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The Current Scriptural Schism in Christianity, or
What We Can Learn from the Story of the Ethiopian Eunuch
Larry Reimer
October 22, 2000

Similitude: One thing that resembles another; counterpart; facsimile; similarity; likeness; resemblance

Acts 8:26-40

Sandy and I had a wonderful time last week. We saw each of my sisters - Jean in Virginia Beach - and Jane in Massachusetts. We also attended the Yale Divinity School Convocation. This is an annual event where the heavy hitters of the biblical and theological world are invited to give major groundbreaking addresses. It was a very stimulating experience.

I am preaching this sermon today because all summer I watched as major denominations of the Christian Church refused to officially welcome gay, lesbian, and bi-sexual people into all arenas of fellowship and ministry.

A prominent minister in Gainesville, from of one of those denominations, said that while he was sympathetic with the plight of gay people, in the end, he had to stake his belief on the bible, on scripture. He believes, I think, that scripture ultimately forbids gay and lesbian sexuality.

When people say this, they are usually referring to what are known as "The Big Three": that is three passages in the bible clearly condemning sex with a person of the same gender. One passage is in the Old Testament, in Leviticus 18:22, saying essentially that if a man lies down with a man as with a woman, it is an abomination. Second, Leviticus 20 says those who do this shall be put to death. Third, in the New Testament, in Romans 1:26, Paul condemns those men and woman who give up natural intercourse for intercourse with their same gender.

Those three passages are the only unequivocally negative statements about same gender sex. If you want to be consistent in following the Old Testament passages, then you need to put gay people to death. And Paul, who thought all people were straight, was talking about straight people doing what was unnatural for them. The concept of homosexuality was not available to Paul's world. Thus, by his theory, people who were gay and forcing themselves into heterosexual behavior, would be doing what was unnatural to them.

The larger point here is how we use scripture in ways that are faithful to its intent and to our own integrity and faith journey. Remember that there are many passages from Leviticus and from Paul that we do not believe or follow.

This morning, I want to talk about this very strange story of the Ethiopian Eunuch, a scripture story I've heard interpreted in a number of ways. I thank Barbara Lundblad, a creative, dynamic, Lutheran pastor and author now professor of preaching at Union Seminary in New York, and the shining star of my week at Yale, for sharing her work on this passage.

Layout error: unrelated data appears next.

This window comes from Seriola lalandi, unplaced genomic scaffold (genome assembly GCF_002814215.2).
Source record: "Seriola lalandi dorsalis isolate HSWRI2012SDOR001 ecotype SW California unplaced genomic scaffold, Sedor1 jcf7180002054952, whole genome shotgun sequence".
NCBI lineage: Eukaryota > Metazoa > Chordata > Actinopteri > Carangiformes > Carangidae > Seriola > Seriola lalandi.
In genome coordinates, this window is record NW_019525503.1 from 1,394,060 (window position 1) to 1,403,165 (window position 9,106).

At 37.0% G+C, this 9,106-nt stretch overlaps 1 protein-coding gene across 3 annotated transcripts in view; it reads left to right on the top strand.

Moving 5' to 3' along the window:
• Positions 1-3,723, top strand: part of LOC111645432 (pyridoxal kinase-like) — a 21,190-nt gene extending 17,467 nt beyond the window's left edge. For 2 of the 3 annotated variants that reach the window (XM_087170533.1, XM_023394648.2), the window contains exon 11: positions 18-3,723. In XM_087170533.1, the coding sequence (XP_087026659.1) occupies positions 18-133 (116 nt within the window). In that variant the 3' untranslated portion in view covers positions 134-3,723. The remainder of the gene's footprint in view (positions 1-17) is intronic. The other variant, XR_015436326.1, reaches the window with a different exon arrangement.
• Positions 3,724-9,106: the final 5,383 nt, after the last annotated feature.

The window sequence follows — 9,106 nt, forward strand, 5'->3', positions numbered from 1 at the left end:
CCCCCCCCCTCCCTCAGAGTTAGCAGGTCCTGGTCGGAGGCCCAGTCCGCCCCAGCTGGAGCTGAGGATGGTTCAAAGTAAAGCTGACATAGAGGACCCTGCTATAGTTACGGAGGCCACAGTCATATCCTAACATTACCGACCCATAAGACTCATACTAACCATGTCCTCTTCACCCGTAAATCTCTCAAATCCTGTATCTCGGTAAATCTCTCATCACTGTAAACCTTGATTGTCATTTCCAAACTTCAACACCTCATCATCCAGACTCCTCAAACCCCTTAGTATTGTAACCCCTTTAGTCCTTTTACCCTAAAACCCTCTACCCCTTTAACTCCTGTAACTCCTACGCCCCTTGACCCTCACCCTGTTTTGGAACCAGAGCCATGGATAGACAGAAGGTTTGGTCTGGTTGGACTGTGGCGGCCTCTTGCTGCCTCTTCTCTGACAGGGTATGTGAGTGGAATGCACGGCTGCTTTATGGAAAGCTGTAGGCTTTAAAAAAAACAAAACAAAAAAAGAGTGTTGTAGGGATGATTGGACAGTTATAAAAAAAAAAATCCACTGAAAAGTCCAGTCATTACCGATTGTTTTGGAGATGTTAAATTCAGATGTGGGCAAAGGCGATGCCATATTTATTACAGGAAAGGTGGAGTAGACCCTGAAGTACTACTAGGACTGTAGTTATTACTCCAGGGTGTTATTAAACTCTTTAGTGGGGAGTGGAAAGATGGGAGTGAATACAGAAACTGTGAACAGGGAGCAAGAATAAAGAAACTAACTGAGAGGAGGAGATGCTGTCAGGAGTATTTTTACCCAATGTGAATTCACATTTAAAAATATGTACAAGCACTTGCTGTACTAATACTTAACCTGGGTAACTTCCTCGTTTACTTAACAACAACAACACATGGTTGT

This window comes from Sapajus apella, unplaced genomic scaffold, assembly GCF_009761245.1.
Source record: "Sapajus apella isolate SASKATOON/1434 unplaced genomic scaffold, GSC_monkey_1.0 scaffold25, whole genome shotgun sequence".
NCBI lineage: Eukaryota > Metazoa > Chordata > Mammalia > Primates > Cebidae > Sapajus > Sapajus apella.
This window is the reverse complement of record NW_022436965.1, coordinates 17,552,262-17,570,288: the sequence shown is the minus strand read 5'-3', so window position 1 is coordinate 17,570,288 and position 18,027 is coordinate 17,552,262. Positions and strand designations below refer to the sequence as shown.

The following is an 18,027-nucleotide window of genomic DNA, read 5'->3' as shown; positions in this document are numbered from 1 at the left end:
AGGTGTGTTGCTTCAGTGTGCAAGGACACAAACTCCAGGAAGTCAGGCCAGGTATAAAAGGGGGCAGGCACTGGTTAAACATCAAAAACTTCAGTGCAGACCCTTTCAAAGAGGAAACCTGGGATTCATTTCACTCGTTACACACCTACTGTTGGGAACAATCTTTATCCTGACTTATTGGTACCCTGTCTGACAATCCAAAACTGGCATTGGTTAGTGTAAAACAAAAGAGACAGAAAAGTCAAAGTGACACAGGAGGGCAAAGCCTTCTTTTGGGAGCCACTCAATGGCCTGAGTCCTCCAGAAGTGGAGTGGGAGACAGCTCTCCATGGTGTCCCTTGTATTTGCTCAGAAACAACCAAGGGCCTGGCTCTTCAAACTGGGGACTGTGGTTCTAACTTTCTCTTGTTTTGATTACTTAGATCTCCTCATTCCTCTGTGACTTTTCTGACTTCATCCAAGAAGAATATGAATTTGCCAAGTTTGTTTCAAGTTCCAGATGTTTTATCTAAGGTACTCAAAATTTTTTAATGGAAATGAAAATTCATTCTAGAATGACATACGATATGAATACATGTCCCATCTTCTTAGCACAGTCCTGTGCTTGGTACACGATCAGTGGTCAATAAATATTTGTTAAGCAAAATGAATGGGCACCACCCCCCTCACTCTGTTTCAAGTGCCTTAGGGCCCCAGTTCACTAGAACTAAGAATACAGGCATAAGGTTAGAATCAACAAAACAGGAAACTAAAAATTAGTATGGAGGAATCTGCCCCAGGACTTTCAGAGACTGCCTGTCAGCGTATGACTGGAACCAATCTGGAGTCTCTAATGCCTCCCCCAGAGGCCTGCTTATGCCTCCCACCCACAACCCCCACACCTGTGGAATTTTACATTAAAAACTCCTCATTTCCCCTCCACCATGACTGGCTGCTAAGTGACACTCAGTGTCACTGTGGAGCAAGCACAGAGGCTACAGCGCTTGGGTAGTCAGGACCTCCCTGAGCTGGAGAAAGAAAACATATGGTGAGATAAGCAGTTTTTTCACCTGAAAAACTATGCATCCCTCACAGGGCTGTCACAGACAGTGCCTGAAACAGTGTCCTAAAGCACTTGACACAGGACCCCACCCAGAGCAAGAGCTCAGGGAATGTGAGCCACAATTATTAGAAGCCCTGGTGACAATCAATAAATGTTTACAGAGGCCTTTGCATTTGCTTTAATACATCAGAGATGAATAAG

How many of you remember hearing of this story? How many of you have ever heard a sermon on it?

The book of Acts describes the beginning of the Christian church. Luke wrote the book of Acts, the same person who also wrote, obviously, the gospel of Luke. Luke records experiences that happened to his friends and to him.

Our story begins when an angel directs the apostle Philip to go south on the road from Jerusalem to Gaza. Then in parenthesis we are told that this is a desert road. Remember that.

On this road Philip meets an Ethiopian eunuch. This man was a court official of Candace, queen of the Ethiopians, in charge of her entire treasury. He was the Alan Greenspan of Ethiopia. And, we are told 6 times by Luke, he is a eunuch.

What exactly is a eunuch? He is a man who has been castrated. His testicles have been removed. There are two kinds of eunuchs, those castrated at birth and those castrated at the time of coming into their manhood. Eunuchs had three major roles. They were domestic servants and tutors. They were military officers. And they were given jobs in the government bureaucracy like this man in our story. Because they could not father children, rulers could trust that eunuchs would not seek hereditary power in these positions.

While they were entrusted with certain key positions by rulers, eunuchs were shunned by the rest of society. They were outcasts, both in ____________ and in appearance.

This eunuch had come to Jerusalem to worship. He was a seeker. And he was returning home to Ethiopia in his chariot, reading, of all things, from the prophet Isaiah chapter 53, verses 7 and 8, which say "Like a sheep he was led to the slaughter, and like a lamb silent before its shearer, so he does not open his mouth. In his humiliation justice was denied him."

Isaiah 53 is known as one of the suffering servant songs. Listen to how this passage begins. "He had no form or majesty that we should look at him, nothing in his appearance that we should desire him. He was despised and rejected by others; a man of suffering… Surely he has borne our griefs and carried our sorrows… He was wounded for our transgressions.. and by his bruises we are healed."

Now think of this eunuch from Ethiopia, who had come to Jerusalem to worship. Undoubtedly he was not allowed to enter the synagogue, because according to Leviticus 22, no one with crushed testicles was allowed to enter into the temple of the Lord. And then he reads this passage in Isaiah that speaks of how an outcast has been chosen and blessed by God.

Meanwhile the story says that God has sent Philip to join this man. The eunuch asks Philip who this person is that Isaiah writes about. The Jews had often interpreted this suffering servant to be a symbol of themselves as a people. Philip, maybe for the first time, says, this is a description of Jesus. I remember coming to the same conclusion about Martin Luther King, Jr., when I read this passage from Isaiah on the day King was assassinated.